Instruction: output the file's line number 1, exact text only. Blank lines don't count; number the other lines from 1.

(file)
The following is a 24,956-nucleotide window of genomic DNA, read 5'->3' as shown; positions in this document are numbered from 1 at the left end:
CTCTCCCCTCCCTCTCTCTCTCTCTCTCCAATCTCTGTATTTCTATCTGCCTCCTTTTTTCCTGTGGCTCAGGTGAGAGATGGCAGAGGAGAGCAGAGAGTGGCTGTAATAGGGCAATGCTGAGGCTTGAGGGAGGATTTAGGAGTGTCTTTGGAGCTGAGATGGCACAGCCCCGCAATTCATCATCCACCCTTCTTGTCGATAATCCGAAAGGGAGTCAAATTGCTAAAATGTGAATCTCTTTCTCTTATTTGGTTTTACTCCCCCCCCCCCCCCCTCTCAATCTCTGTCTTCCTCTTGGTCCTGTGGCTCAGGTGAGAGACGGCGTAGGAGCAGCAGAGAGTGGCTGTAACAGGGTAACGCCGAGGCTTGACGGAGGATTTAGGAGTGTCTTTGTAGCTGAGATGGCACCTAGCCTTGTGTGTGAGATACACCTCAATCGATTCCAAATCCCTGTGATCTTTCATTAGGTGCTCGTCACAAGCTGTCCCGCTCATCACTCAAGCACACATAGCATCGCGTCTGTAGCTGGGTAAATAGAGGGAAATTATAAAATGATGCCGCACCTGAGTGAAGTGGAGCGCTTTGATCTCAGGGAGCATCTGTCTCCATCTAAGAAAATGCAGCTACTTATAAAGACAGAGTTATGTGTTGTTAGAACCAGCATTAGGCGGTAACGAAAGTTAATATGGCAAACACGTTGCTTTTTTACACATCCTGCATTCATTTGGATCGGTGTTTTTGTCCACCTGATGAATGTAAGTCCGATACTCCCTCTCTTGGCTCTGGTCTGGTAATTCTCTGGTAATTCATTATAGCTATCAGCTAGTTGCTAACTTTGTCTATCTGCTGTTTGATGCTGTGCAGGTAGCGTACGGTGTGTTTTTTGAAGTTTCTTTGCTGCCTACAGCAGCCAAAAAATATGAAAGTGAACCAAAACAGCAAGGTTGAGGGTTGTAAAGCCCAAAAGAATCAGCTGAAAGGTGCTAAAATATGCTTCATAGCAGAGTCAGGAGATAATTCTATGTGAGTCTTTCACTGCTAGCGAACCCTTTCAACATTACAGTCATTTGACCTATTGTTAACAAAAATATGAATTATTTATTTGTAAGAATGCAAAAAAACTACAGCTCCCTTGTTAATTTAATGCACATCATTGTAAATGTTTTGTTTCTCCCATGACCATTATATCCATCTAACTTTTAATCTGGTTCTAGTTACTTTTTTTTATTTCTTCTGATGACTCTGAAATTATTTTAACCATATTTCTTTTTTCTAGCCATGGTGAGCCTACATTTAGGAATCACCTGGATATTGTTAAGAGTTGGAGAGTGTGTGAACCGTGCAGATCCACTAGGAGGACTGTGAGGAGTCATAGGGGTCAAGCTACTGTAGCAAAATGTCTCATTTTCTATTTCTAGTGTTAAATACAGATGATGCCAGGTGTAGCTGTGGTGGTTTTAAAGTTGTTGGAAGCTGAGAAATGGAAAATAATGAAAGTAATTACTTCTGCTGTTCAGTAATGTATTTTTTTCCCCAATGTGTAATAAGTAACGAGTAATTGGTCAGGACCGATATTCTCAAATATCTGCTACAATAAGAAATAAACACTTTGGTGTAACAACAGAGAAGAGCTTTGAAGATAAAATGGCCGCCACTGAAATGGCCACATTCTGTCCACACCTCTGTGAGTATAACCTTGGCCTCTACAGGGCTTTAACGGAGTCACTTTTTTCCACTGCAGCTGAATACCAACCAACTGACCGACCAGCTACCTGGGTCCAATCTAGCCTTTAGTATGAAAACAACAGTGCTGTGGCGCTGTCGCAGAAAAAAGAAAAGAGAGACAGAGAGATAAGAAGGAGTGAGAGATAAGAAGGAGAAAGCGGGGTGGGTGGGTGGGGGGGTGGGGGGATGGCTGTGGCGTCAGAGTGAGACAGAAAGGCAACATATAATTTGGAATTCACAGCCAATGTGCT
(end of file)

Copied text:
The following is a 24,956-nucleotide window of genomic DNA, read 5'->3' as shown; positions in this document are numbered from 1 at the left end: